The incumbent supervisor for Spotsylvania County’s Salem District ran unopposed for his second term in 2015.
But this year, Paul Trampe has a challenger in Deborah Frazier.
Both candidates are running as independents.
Trampe, who first won the seat in 2011, has years of experience as an economist, the past 17 for the Defense Logistics Agency, which manages supplies for the military as well as other federal agencies and allies of the U.S.
Frazier is the principal at Chancellor Middle School, and has also been a special education teacher. She has served as the president for the Virginia Association of Elementary Principals and the National Board of Principals. While she hasn’t run for public office before, she had to run campaigns for both positions.
“I have been a leader in the community for a long time, not only as a principal, but as a mentor,” she said. “I want to serve the community.”
Education is her “passion” and one of her top priorities. Her other top priorities include public safety, transportation and economic development.
Trampe’s top priorities are education, keeping taxes low and public safety.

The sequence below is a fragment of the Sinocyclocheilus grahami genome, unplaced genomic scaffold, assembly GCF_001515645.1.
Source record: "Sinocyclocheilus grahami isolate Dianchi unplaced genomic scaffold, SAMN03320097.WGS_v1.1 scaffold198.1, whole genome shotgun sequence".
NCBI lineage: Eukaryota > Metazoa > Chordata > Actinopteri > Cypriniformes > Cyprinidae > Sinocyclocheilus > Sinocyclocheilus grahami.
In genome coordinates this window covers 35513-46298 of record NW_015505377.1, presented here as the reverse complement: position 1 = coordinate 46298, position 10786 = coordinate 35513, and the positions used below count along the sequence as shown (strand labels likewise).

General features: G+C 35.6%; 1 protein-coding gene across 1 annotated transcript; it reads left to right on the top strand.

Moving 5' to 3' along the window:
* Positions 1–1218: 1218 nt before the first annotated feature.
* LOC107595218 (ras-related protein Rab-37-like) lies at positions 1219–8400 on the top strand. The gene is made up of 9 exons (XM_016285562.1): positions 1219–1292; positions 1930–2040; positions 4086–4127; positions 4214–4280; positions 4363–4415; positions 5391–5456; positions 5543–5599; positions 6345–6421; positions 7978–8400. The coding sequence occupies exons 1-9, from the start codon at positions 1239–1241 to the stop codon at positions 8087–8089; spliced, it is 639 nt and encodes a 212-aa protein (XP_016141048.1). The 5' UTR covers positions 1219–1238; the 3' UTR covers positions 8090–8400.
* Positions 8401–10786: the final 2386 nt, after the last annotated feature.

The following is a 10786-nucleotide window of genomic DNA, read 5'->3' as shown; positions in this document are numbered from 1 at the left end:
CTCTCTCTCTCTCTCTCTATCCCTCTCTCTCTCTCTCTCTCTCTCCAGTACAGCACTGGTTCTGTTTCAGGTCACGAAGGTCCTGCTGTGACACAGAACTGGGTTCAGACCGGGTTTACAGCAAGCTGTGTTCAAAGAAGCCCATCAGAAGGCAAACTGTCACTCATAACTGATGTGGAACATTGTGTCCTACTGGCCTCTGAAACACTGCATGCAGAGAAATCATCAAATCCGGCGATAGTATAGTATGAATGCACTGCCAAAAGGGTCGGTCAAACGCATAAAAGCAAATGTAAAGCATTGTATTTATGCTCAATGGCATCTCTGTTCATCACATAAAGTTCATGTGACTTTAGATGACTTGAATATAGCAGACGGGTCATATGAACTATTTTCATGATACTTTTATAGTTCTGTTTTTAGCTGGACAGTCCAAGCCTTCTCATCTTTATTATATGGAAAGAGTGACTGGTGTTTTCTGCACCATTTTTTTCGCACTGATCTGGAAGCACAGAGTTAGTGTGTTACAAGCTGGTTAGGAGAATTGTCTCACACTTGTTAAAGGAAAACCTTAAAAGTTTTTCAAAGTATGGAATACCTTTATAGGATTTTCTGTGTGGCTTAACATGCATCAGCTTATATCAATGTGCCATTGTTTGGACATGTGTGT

While he has voted against county budgets that included tax hikes, Trampe pointed out that he has supported the school system as a supervisor.
He has proposed his own county budget the past four years, with the board passing one of them. That was the only budget in the past four years in which there was no tax increase.
Trampe said his proposals included equal or more funding for schools without raising taxes.
“We can help the schools without raising taxes,” he said.
One thing he said he wants to do if re-elected is push for local access for special needs students who can’t attend mainstream schools. Some of those local students have to travel to a specialized school in Richmond.
Frazier believes the board has said the right things when it comes to supporting the school system, but the supervisors haven’t fully supported the “needs.”
“If you’re giving the bare minimum, how can you keep up?” she said. “Investment in our children is what we need.”
Among her top priorities is a push for universal pre-kindergarten.
Frazier added that she would bring some “civility” to budget talks between the supervisors and school officials, which in recent years have often been contentious.
Listening and “helping solve problems” are “gifts” she would bring to the board, Frazier said.
She wants to focus on increasing pay for school staff as well as other county workers, including fire and rescue employees.
Frazier said she would make sure to reach out to county residents to see what they want and whether they would agree to raise taxes, if needed, for education and other priorities.
Trampe doesn’t want the county to revert to the first decade of this century, when he said the county “real estate tax was increased by a total of 33 cents above the equalization rate and businesses were leaving in droves.”
He said that between 2010 and 2015, there were no tax increases, and the county was able to lure in more businesses.